It doesn’t look like digital payments firm Stripe is having any second thoughts about its bitcoin breakup.
A year after sending the flagship cryptocurrency a Dear John letter, the Silicon Valley fintech darling has reportedly achieved a staggering $22.5 billion valuation following a $100 million investment from Tiger Global Management. That’s a nearly 13 percent increase from the firm’s previous $20 billion valuation, which Stripe received following a Tiger Global-led $245 million funding round in 2018.
“Stripe is rapidly scaling internationally, as well as extending our platform into issuing, global fraud prevention, and physical stores with Stripe Terminal,” a Stripe spokesperson said in an emailed statement quoted by CNBC. “The follow-on funding gives us more leverage in these strategic areas.”
One area that no longer remains a part of Stripe’s strategic plan is bitcoin payments.
The startup, which in 2014 became the first major payment processor to add support for bitcoin, removed that functionality last year, blaming slow transaction confirmation times and high fees for a substantial decrease in the number of merchants accepting crypto payments.
Former Stripe product manager Tom Karlo had kind words for bitcoin, which was still trading near its all-time high when Stripe announced the breakup last January:
Over the past year or two, as block size limits have been reached, Bitcoin has evolved to become better-suited to being an asset than being a means of exchange. Given the overall success that the Bitcoin community has achieved, it’s hard to quibble with the decisions that have been made along the way. (And we’re certainly happy to see any novel, ambitious project do so well.)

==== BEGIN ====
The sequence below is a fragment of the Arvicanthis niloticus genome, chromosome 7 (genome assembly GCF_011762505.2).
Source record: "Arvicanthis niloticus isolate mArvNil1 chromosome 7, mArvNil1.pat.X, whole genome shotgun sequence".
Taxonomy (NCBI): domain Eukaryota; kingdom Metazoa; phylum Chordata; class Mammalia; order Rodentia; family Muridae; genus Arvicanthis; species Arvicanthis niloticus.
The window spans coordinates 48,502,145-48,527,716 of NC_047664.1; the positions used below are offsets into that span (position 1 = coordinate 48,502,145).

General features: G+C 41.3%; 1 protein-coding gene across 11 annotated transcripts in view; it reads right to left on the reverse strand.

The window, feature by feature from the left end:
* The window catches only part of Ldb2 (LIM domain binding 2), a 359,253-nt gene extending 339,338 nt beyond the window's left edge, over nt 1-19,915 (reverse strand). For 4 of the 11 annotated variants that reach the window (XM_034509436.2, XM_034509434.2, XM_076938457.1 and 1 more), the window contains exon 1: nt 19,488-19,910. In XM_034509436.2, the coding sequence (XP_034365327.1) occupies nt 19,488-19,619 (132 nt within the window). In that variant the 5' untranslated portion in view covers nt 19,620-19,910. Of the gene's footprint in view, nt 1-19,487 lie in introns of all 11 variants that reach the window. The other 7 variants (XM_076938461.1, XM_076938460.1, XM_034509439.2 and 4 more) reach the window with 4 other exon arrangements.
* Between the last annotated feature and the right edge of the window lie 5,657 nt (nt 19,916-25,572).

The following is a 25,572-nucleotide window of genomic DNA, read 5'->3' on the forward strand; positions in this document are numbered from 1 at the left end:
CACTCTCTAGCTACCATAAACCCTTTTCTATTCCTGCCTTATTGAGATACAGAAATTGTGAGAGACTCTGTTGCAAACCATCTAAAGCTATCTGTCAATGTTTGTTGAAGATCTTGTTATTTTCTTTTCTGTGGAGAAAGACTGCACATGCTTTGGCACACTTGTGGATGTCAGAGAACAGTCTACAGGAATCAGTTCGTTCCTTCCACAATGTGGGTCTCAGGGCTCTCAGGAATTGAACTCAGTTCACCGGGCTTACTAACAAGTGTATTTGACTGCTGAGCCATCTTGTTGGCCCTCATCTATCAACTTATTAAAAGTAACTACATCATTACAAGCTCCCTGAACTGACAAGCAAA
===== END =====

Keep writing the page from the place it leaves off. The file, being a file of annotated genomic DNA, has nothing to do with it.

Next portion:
A few months later, though, Stripe COO Claire Hughes Johnson made a comment that suggested the breakup was less than amicable.
“The killer app for Bitcoin out there today is ransomware,” she said at the Fortune Brainstorm Tech conference in July 2018 (video above). “I do think we’ve reached that jump the shark moment where you just say ‘da-da-da blockchain.’”
Moreover, the ink had yet to even dry on Stripe’s Dear Bitcoin letter when the firm began to openly flirt with Stellar, to whom it had already provided seed funding, as well as other lower-fee cryptocurrency networks. “We may add support for Stellar (to which we provided seed funding) if substantive use continues to grow,” Karlo said, though this has not yet come to fruition.
In any case, Stripe’s decision to shun crypto payments — at least for now — doesn’t seem to have hurt its bottom line.
Stripe already ranked as the world’s most valuable fintech unicorn, according to data from CB Insights, but this enhanced valuation pushes the firm even further into the lead.
Notably, its closest US competitor is cryptocurrency exchange Coinbase, which achieved an $8 billion valuation following a 2018 funding round that was also led by Tiger Global. Coinbase ranks third globally, trailing $10 billion India-based startup One97 Communications, best known as the operator of Paytm.
John Collison Image from RISE/Flickr